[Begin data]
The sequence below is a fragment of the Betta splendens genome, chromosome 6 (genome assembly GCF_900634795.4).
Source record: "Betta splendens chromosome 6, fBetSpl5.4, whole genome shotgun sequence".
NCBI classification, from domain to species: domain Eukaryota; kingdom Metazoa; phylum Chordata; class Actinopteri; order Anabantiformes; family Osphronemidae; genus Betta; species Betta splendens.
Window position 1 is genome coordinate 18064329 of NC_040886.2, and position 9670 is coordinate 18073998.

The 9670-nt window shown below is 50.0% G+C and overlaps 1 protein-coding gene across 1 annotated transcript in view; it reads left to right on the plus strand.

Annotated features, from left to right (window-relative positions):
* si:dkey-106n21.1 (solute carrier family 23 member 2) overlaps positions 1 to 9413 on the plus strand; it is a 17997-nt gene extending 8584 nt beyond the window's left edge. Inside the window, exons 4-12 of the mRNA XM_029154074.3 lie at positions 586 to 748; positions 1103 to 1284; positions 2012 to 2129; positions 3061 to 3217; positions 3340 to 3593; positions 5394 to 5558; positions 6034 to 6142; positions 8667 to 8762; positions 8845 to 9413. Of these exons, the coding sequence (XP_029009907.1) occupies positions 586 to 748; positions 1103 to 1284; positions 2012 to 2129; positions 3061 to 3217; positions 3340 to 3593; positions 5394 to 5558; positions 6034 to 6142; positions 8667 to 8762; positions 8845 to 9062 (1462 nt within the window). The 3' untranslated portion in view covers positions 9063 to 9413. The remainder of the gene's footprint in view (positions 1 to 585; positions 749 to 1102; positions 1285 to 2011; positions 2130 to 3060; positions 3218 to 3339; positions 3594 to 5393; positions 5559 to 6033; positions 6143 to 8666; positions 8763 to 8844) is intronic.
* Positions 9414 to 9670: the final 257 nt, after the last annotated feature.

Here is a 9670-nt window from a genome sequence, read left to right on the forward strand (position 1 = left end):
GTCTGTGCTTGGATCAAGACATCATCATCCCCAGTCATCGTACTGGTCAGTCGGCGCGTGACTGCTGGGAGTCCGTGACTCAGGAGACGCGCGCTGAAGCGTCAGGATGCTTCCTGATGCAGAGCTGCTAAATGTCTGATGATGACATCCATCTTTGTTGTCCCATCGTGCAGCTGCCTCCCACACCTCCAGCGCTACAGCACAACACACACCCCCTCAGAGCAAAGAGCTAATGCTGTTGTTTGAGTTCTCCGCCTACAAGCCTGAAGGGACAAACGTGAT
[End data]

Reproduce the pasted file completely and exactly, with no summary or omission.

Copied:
The sequence below is a fragment of the Betta splendens genome, chromosome 6 (genome assembly GCF_900634795.4).
Source record: "Betta splendens chromosome 6, fBetSpl5.4, whole genome shotgun sequence".
NCBI classification, from domain to species: domain Eukaryota; kingdom Metazoa; phylum Chordata; class Actinopteri; order Anabantiformes; family Osphronemidae; genus Betta; species Betta splendens.
Window position 1 is genome coordinate 18064329 of NC_040886.2, and position 9670 is coordinate 18073998.

The 9670-nt window shown below is 50.0% G+C and overlaps 1 protein-coding gene across 1 annotated transcript in view; it reads left to right on the plus strand.

Annotated features, from left to right (window-relative positions):
* si:dkey-106n21.1 (solute carrier family 23 member 2) overlaps positions 1 to 9413 on the plus strand; it is a 17997-nt gene extending 8584 nt beyond the window's left edge. Inside the window, exons 4-12 of the mRNA XM_029154074.3 lie at positions 586 to 748; positions 1103 to 1284; positions 2012 to 2129; positions 3061 to 3217; positions 3340 to 3593; positions 5394 to 5558; positions 6034 to 6142; positions 8667 to 8762; positions 8845 to 9413. Of these exons, the coding sequence (XP_029009907.1) occupies positions 586 to 748; positions 1103 to 1284; positions 2012 to 2129; positions 3061 to 3217; positions 3340 to 3593; positions 5394 to 5558; positions 6034 to 6142; positions 8667 to 8762; positions 8845 to 9062 (1462 nt within the window). The 3' untranslated portion in view covers positions 9063 to 9413. The remainder of the gene's footprint in view (positions 1 to 585; positions 749 to 1102; positions 1285 to 2011; positions 2130 to 3060; positions 3218 to 3339; positions 3594 to 5393; positions 5559 to 6033; positions 6143 to 8666; positions 8763 to 8844) is intronic.
* Positions 9414 to 9670: the final 257 nt, after the last annotated feature.

Here is a 9670-nt window from a genome sequence, read left to right on the forward strand (position 1 = left end):
GTCTGTGCTTGGATCAAGACATCATCATCCCCAGTCATCGTACTGGTCAGTCGGCGCGTGACTGCTGGGAGTCCGTGACTCAGGAGACGCGCGCTGAAGCGTCAGGATGCTTCCTGATGCAGAGCTGCTAAATGTCTGATGATGACATCCATCTTTGTTGTCCCATCGTGCAGCTGCCTCCCACACCTCCAGCGCTACAGCACAACACACACCCCCTCAGAGCAAAGAGCTAATGCTGTTGTTTGAGTTCTCCGCCTACAAGCCTGAAGGGACAAACGTGAT